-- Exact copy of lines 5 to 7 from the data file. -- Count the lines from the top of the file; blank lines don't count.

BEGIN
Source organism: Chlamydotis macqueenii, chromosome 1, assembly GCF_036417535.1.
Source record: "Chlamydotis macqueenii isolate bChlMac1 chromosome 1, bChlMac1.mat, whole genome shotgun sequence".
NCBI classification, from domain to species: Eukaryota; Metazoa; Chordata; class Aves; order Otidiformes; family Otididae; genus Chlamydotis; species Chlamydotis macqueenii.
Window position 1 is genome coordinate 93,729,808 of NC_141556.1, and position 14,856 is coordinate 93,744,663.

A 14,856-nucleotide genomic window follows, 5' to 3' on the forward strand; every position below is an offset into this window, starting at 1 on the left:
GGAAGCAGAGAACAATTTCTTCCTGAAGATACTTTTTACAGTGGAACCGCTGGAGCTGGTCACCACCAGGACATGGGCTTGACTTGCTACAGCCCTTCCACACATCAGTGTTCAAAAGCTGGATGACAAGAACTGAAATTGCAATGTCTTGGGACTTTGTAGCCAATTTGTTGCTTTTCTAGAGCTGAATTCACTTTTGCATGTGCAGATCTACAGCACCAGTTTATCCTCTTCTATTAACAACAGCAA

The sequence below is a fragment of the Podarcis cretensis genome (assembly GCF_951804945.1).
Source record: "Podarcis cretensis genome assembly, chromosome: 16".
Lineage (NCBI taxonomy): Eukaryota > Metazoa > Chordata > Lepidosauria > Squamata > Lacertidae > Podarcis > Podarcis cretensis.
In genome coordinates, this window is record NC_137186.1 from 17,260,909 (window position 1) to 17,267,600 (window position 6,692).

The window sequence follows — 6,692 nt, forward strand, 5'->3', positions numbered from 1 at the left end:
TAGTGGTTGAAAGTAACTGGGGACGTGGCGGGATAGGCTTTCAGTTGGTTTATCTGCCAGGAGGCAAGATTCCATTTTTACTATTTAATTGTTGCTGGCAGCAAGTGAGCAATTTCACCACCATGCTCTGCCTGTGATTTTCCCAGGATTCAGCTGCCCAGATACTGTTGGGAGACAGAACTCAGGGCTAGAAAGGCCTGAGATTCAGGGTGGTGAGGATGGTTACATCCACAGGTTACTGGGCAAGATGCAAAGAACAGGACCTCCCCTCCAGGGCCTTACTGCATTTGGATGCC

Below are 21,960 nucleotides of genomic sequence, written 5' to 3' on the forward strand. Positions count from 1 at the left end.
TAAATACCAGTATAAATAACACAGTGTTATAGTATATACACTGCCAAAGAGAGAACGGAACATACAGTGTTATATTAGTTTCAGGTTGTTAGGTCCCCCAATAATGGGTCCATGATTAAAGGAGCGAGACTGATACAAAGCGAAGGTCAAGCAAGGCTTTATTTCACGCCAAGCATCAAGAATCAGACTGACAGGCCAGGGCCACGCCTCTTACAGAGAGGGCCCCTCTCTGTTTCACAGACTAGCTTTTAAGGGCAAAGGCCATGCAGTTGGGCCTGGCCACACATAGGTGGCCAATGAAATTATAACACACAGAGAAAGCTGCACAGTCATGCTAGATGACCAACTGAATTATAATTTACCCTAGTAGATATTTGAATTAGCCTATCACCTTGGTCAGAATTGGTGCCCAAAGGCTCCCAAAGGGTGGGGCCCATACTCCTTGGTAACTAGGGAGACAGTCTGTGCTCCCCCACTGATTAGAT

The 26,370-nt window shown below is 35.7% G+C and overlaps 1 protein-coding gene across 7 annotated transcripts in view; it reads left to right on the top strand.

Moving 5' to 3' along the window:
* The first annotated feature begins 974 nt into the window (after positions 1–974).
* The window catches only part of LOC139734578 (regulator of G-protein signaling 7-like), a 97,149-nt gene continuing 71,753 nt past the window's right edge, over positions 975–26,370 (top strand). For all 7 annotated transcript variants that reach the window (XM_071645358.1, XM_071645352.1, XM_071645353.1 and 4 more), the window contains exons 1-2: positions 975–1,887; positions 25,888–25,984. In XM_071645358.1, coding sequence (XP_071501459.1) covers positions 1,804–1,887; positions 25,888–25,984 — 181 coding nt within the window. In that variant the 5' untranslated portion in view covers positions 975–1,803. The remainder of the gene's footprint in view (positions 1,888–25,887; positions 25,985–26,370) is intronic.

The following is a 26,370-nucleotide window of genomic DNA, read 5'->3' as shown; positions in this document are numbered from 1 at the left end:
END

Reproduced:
A 14,856-nucleotide genomic window follows, 5' to 3' on the forward strand; every position below is an offset into this window, starting at 1 on the left:
GGAAGCAGAGAACAATTTCTTCCTGAAGATACTTTTTACAGTGGAACCGCTGGAGCTGGTCACCACCAGGACATGGGCTTGACTTGCTACAGCCCTTCCACACATCAGTGTTCAAAAGCTGGATGACAAGAACTGAAATTGCAATGTCTTGGGACTTTGTAGCCAATTTGTTGCTTTTCTAGAGCTGAATTCACTTTTGCATGTGCAGATCTACAGCACCAGTTTATCCTCTTCTATTAACAACAGCAA

The sequence below is a fragment of the Podarcis cretensis genome (assembly GCF_951804945.1).